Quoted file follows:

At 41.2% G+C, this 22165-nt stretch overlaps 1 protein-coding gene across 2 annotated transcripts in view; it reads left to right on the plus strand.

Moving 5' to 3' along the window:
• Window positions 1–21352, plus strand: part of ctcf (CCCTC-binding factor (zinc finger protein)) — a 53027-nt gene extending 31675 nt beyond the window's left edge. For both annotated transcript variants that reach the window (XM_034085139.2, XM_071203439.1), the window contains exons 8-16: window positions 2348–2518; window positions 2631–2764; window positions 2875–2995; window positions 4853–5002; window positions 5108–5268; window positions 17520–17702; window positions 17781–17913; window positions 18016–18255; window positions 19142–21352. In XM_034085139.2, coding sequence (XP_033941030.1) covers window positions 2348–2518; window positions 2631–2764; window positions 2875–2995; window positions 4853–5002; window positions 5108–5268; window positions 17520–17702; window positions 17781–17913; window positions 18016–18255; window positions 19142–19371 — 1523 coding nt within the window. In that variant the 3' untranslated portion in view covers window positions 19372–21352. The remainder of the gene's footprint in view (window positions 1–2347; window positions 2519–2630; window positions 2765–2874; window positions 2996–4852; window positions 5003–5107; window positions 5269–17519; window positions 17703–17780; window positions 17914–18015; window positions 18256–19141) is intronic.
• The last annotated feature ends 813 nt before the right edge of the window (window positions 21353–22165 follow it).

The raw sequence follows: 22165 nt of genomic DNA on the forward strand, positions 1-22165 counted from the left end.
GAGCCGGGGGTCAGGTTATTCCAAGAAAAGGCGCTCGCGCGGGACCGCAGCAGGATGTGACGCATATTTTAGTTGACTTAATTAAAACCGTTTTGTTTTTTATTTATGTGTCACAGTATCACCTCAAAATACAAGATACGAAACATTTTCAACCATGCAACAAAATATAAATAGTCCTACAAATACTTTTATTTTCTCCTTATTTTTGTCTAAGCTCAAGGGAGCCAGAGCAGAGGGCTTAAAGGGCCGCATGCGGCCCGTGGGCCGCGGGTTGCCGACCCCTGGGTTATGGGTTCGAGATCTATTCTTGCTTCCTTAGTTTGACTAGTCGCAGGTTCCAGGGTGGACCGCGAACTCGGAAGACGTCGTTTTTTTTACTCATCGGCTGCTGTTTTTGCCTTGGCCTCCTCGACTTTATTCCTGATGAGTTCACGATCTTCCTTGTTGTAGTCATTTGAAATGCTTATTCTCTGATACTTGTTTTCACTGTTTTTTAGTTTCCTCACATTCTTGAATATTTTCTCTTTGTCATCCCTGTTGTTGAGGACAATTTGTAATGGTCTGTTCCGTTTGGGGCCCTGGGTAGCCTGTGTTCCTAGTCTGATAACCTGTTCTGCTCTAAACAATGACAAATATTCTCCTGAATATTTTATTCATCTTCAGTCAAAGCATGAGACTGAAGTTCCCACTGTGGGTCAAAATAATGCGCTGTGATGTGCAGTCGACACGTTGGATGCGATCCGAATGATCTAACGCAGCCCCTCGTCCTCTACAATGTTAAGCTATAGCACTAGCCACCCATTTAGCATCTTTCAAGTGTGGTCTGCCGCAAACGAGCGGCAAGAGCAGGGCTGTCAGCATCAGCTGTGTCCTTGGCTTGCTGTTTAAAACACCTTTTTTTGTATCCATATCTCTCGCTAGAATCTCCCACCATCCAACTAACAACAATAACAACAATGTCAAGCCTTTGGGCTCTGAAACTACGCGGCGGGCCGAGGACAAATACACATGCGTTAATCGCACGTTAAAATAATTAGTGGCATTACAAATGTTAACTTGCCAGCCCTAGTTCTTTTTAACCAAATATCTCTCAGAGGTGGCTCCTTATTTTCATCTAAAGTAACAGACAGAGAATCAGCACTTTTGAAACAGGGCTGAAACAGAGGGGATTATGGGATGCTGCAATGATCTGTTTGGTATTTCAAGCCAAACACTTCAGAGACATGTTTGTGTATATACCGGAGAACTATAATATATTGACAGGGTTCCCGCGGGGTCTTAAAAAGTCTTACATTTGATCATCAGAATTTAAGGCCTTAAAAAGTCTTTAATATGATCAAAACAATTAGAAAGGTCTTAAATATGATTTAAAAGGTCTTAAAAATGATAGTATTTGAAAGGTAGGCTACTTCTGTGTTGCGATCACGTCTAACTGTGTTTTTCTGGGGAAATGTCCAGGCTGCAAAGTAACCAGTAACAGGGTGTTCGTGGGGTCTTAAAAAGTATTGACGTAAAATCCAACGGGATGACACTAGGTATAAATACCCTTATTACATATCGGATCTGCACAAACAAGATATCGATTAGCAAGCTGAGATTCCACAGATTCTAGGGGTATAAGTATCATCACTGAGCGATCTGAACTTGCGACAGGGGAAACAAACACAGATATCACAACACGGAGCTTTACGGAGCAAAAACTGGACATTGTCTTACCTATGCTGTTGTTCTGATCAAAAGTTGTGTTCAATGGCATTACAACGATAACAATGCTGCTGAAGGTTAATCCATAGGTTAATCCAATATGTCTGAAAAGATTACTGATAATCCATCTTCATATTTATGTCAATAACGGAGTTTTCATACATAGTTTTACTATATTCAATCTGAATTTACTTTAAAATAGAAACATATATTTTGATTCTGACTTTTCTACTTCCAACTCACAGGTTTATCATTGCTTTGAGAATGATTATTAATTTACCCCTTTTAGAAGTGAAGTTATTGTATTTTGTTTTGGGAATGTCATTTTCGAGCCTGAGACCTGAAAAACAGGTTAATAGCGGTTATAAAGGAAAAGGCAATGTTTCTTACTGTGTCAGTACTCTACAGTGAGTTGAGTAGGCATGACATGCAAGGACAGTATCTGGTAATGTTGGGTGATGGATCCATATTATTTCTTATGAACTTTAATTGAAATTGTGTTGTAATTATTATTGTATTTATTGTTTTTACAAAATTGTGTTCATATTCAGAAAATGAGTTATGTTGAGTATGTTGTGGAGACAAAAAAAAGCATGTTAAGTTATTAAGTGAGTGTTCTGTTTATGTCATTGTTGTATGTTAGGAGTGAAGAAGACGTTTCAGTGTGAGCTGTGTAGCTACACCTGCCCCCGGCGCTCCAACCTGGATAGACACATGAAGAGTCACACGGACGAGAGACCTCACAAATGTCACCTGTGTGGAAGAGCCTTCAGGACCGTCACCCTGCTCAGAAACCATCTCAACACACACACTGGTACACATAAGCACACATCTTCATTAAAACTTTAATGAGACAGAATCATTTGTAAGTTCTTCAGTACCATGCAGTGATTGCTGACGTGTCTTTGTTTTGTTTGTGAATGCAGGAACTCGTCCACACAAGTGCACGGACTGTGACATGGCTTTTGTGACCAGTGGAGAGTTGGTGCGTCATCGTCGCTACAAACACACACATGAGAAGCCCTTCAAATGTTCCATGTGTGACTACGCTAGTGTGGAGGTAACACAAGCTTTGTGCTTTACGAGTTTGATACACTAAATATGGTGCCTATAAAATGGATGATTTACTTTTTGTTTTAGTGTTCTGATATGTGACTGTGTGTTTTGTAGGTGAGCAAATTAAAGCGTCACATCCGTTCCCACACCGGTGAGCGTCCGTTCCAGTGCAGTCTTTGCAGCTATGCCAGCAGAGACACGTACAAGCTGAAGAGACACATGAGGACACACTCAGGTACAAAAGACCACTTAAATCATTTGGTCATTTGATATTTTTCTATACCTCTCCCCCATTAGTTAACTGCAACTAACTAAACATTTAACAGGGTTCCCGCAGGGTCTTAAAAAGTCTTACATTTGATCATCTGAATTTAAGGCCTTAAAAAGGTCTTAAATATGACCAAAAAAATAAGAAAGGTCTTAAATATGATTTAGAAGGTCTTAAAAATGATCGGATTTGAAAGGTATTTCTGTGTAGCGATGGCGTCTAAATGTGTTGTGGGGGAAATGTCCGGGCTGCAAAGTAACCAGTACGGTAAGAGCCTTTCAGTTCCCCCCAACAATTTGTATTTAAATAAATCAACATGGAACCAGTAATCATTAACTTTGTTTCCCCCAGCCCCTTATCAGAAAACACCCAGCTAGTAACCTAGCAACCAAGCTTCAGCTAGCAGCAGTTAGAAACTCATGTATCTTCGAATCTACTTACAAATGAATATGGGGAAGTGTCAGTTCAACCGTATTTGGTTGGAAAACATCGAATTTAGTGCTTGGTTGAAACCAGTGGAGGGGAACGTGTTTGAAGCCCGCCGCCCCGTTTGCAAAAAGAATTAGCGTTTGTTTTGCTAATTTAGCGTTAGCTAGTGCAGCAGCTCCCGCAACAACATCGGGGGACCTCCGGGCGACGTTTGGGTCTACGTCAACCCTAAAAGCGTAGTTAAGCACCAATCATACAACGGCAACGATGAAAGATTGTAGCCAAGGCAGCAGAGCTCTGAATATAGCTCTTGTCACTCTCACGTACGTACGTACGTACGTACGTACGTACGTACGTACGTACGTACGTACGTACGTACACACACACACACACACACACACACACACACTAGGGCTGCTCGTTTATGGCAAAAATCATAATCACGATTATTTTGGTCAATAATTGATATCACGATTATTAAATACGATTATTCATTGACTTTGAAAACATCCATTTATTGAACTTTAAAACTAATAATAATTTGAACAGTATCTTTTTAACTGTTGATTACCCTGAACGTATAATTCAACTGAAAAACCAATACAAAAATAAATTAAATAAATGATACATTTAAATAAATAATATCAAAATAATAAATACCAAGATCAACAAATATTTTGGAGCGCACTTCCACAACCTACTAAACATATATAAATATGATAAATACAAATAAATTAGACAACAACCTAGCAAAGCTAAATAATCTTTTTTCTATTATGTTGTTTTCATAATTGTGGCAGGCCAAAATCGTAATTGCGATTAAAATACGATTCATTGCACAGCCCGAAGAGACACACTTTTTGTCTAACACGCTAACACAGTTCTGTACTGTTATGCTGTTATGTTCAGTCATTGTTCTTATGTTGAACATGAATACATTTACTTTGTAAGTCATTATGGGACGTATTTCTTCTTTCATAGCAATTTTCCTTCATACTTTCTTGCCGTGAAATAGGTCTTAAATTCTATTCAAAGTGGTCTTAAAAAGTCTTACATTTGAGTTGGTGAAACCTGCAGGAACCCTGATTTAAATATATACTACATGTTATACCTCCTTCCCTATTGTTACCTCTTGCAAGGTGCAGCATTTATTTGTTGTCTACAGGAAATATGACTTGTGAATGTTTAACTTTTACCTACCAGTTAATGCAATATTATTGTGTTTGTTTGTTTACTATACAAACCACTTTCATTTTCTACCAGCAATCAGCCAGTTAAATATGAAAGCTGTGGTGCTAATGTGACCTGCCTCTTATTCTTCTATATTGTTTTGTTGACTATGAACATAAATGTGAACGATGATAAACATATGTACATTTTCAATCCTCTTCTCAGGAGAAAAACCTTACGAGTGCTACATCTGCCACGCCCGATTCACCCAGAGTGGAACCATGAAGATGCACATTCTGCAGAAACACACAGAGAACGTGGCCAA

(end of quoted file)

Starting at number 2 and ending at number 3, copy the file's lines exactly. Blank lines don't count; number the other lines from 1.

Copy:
Moving 5' to 3' along the window:
• Window positions 1–21352, plus strand: part of ctcf (CCCTC-binding factor (zinc finger protein)) — a 53027-nt gene extending 31675 nt beyond the window's left edge. For both annotated transcript variants that reach the window (XM_034085139.2, XM_071203439.1), the window contains exons 8-16: window positions 2348–2518; window positions 2631–2764; window positions 2875–2995; window positions 4853–5002; window positions 5108–5268; window positions 17520–17702; window positions 17781–17913; window positions 18016–18255; window positions 19142–21352. In XM_034085139.2, coding sequence (XP_033941030.1) covers window positions 2348–2518; window positions 2631–2764; window positions 2875–2995; window positions 4853–5002; window positions 5108–5268; window positions 17520–17702; window positions 17781–17913; window positions 18016–18255; window positions 19142–19371 — 1523 coding nt within the window. In that variant the 3' untranslated portion in view covers window positions 19372–21352. The remainder of the gene's footprint in view (window positions 1–2347; window positions 2519–2630; window positions 2765–2874; window positions 2996–4852; window positions 5003–5107; window positions 5269–17519; window positions 17703–17780; window positions 17914–18015; window positions 18256–19141) is intronic.